Clare Nuttall in Bucharest -
The rise of an “Albanian mafia” with a reputation for closed ranks and extreme violence has aroused fear and suspicion in the West for years. Jana Arsovska’s book, “Decoding Albanian Organized Crime”, looks beyond the myth that Albanian traditions were behind the rise of organised crime both in Albania and abroad.
Originally from Macedonia, Arsovska relates how her study of Albanian organised crime originated from her personal experience as a victim of extortion by a local criminal group when she set up a coffee bar back in 2001, towards the end of a period of violent unrest in the region. Now an assistant professor of sociology at the University of Leuven specialising in transnational organised crime, she has thoroughly researched the causes of the explosion of criminal activity in Albania and Kosovo, which reached its peak between 1997 and 2001, and its spread abroad.
One of the key points made in her book is to debunk the myth that Albania is an inherently criminal society or that traditions – in particular the Kanun, a medieval code of honour that has enjoyed a revival since the collapse of communism – are the basis for criminal activity.
Arsovska’s interviews reveal socio-cultural confusion and a low level of understanding of the content and principles of the Kanun. This has, however, not stopped “scarily confused young men” from using the code to justify their actions. “The myth that the traditional Albanian ‘culture of violence’ and the customary Kanun laws have led to a drastic increase in organized crime in Albania is just that, a myth. Instead, it is life events or transitions that have positive or negative effect on people’s decision to get involved in organized crime,” Arsovska argues.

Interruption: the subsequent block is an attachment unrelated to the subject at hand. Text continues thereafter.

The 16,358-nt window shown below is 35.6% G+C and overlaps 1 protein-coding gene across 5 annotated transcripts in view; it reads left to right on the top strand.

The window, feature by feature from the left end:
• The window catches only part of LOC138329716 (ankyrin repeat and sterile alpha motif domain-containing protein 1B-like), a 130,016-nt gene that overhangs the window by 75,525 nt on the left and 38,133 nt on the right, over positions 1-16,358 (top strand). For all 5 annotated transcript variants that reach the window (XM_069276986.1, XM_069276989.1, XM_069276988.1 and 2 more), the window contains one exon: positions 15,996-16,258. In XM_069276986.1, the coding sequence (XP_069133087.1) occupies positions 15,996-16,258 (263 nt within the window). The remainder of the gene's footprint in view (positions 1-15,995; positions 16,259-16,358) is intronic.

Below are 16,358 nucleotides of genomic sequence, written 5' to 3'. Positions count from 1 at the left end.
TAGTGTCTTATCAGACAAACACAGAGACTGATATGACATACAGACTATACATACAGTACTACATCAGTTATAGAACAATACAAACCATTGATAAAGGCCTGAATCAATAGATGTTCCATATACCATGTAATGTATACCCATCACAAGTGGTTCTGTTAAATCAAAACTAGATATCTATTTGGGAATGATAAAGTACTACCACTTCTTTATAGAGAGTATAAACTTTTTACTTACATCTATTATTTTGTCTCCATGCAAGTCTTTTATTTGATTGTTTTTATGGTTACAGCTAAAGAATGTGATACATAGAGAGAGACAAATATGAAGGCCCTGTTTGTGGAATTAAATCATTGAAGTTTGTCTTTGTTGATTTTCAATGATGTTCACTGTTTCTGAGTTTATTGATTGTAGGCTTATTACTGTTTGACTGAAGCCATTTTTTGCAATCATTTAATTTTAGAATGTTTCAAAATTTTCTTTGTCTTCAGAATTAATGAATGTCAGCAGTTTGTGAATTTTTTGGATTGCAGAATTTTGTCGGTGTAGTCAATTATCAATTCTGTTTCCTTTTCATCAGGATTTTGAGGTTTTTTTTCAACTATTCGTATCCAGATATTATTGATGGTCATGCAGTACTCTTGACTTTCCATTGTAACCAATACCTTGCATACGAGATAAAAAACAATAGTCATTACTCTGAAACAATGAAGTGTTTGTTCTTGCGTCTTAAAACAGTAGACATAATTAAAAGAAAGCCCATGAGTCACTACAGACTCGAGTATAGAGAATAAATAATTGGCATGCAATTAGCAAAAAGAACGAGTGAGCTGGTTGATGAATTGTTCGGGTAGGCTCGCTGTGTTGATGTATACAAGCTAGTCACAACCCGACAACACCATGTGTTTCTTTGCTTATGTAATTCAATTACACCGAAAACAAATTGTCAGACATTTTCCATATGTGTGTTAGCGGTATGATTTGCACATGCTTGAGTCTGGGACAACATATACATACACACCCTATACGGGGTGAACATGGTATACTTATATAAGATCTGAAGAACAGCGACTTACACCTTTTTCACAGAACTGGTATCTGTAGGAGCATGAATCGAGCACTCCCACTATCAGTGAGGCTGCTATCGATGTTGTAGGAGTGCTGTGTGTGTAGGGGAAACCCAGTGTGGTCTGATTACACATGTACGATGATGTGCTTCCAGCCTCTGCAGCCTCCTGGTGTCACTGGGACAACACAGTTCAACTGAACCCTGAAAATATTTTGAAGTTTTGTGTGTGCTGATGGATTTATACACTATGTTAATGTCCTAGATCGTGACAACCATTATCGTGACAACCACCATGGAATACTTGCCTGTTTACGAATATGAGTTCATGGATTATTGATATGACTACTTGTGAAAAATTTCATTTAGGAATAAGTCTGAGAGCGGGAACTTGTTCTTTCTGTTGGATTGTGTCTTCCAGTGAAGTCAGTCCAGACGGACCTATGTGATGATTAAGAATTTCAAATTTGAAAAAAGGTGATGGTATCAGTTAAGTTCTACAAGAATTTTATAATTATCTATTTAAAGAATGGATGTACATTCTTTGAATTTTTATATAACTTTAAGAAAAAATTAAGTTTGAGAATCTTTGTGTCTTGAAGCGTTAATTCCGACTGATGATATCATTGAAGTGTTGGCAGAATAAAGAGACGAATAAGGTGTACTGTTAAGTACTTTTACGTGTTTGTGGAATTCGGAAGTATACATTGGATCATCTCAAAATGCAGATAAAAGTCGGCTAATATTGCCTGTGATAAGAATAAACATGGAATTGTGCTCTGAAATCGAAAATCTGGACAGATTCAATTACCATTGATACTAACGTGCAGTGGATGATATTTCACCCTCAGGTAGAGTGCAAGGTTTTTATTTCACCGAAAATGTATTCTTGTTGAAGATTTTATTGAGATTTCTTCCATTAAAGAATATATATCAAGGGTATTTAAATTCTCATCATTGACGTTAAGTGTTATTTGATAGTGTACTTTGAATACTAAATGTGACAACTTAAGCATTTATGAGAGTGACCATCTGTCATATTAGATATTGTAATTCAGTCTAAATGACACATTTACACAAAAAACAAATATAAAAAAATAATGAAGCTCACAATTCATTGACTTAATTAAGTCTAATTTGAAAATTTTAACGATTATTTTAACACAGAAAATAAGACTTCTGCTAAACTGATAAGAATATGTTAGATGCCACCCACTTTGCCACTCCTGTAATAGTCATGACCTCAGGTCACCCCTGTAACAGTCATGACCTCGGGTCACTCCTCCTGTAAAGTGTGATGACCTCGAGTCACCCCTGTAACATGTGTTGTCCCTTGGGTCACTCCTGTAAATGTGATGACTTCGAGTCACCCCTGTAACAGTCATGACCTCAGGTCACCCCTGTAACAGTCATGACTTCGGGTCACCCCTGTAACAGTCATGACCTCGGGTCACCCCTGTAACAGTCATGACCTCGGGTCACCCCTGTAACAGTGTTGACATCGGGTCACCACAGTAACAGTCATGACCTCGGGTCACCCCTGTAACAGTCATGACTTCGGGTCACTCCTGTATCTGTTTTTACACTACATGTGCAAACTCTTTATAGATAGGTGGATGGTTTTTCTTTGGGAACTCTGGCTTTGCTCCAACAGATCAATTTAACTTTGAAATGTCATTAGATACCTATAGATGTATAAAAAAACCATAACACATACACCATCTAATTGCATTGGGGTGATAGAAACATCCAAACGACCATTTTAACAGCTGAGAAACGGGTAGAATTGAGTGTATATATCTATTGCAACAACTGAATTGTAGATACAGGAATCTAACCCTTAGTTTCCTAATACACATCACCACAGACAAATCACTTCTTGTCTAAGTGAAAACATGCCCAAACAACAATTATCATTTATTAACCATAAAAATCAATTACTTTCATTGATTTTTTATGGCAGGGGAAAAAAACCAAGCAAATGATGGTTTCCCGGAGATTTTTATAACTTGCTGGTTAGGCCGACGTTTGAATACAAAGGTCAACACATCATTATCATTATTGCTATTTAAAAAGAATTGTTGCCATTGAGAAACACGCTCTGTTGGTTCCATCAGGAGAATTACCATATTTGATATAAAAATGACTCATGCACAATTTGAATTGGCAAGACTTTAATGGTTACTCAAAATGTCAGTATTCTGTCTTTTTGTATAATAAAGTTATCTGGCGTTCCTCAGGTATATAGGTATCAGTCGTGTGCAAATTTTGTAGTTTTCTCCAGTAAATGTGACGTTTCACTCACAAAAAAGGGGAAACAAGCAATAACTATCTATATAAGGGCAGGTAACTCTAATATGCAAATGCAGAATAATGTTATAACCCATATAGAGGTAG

Albania’s transition to capitalism was among the harshest in the former Eastern Bloc. One of the world’s most isolated communist regimes, the socialist security blanket was suddenly ripped away at the same time as the population was exposed to Western media and advertising that illuminated the vast difference in the standards of living between Albania and Western Europe.
That is not to say criminal activity did not exist in the communist era; Arsovska points to links between the secret police, Sigurimi, and organised crime, and top-level agreements to allow Italian Mafiosi to store contraband cigarettes in Albanian airports. However, this involved only a small segment of society. Studies of Albanian émigrés before the mass migration in the 1990s also find little evidence of criminal activity.
Consequently, Arsovska believes that poverty, lack of opportunity and unemployment are the main causes of organised crime in Albania and Kosovo. In both countries, the formation of criminal organisations was accelerated by traumatic events in the late 1990s.
In Albania, huge pyramid schemes, many of them endorsed by government officials, started to collapse in 1997. Lax financial regulation and a lack of financial literacy led to around two-thirds of the entire population sinking an estimated $1.2bn into these schemes. Violent protests and demands for then president Sali Berisha, still an influential figure in Albanian politics today, to resign erupted into mass unrest, bringing the country to the verge of civil war.
The vigilante gangs formed during this period were the precursors of many later criminal organisations. “Violent groups created small armies for protection and to impose their influence on Albanian citizens, and rivalries between criminal gangs and individuals increases. Extortion, kidnapping, and corruption became common,” writes Arsovska.